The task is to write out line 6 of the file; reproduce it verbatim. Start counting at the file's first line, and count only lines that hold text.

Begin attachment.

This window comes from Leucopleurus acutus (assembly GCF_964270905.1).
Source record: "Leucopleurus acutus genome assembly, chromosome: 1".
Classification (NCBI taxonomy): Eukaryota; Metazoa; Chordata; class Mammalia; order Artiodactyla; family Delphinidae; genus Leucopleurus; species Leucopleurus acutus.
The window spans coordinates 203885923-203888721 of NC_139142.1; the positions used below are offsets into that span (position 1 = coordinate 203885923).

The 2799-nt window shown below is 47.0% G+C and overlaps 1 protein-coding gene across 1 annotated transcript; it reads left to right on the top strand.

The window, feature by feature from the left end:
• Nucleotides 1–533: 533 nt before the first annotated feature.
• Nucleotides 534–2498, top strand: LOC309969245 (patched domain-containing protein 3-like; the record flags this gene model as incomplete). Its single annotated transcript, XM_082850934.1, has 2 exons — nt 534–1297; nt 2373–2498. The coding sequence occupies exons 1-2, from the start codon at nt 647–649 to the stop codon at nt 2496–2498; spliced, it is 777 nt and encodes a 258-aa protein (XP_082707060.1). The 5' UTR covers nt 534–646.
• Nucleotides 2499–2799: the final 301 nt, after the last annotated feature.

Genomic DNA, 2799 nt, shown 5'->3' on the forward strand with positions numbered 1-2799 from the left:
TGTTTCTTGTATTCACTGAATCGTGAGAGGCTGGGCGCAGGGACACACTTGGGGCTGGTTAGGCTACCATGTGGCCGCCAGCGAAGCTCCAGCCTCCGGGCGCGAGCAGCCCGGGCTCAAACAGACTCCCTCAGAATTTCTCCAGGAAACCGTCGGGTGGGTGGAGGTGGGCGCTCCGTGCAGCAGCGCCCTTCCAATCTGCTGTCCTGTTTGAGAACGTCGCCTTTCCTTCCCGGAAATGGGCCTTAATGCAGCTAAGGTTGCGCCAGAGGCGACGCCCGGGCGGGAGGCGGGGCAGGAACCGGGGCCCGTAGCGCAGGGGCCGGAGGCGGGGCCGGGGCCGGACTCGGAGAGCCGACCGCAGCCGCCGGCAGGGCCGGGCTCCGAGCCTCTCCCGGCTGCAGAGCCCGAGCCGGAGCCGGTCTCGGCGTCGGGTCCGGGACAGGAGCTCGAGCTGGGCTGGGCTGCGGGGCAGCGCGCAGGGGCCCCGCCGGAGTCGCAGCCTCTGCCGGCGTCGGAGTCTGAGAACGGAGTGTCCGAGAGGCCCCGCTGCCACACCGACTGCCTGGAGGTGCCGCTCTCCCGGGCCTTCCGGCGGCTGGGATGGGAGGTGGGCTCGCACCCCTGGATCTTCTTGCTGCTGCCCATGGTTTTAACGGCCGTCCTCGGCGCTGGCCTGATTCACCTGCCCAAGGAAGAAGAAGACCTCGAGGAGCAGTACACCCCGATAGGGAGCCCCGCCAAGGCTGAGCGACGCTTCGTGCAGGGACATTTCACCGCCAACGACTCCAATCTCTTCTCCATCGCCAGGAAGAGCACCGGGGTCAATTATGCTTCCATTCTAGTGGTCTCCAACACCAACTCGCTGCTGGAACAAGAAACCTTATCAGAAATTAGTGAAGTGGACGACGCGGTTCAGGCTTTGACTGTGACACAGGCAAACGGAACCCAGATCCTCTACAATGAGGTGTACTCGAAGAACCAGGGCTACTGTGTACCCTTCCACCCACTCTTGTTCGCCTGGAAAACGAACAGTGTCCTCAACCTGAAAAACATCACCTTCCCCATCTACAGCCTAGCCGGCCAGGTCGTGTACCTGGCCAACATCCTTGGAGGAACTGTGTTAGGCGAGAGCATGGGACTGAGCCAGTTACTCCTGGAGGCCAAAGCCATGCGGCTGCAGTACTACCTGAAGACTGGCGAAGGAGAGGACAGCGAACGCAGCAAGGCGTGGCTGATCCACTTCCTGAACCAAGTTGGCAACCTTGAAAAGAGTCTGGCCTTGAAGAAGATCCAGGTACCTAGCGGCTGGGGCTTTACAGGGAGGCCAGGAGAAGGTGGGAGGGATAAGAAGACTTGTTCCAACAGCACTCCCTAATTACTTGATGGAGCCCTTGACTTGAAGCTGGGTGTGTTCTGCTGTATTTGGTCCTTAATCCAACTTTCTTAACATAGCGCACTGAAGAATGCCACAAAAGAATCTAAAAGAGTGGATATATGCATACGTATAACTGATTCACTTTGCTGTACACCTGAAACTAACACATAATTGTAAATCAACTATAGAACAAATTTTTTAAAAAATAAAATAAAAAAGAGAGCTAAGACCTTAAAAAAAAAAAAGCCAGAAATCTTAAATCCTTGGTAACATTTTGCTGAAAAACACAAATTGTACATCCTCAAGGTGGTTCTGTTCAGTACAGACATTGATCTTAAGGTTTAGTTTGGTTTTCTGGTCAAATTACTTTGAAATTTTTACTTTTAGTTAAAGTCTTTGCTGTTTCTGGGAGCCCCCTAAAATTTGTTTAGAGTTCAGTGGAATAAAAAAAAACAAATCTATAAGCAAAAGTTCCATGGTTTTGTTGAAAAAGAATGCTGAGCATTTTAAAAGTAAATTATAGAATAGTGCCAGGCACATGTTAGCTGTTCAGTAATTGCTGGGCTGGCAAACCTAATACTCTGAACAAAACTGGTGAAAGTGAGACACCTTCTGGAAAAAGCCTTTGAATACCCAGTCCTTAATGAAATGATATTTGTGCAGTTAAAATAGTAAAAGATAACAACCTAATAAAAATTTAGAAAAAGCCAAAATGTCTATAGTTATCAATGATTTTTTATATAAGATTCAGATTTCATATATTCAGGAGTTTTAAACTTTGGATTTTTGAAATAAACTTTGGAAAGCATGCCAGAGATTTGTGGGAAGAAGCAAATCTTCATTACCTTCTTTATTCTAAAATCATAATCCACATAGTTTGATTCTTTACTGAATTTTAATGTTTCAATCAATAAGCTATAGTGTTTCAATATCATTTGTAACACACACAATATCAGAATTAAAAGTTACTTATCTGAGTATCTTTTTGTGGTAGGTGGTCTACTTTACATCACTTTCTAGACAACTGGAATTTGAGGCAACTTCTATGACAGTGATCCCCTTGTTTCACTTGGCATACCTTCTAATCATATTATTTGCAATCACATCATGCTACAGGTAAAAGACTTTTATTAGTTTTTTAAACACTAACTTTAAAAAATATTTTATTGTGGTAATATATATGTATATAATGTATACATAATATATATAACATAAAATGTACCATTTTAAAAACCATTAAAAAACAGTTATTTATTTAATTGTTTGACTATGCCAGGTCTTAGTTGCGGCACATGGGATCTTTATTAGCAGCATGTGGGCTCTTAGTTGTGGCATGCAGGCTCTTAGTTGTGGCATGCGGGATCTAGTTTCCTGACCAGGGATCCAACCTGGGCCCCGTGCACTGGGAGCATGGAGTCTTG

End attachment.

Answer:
The window, feature by feature from the left end: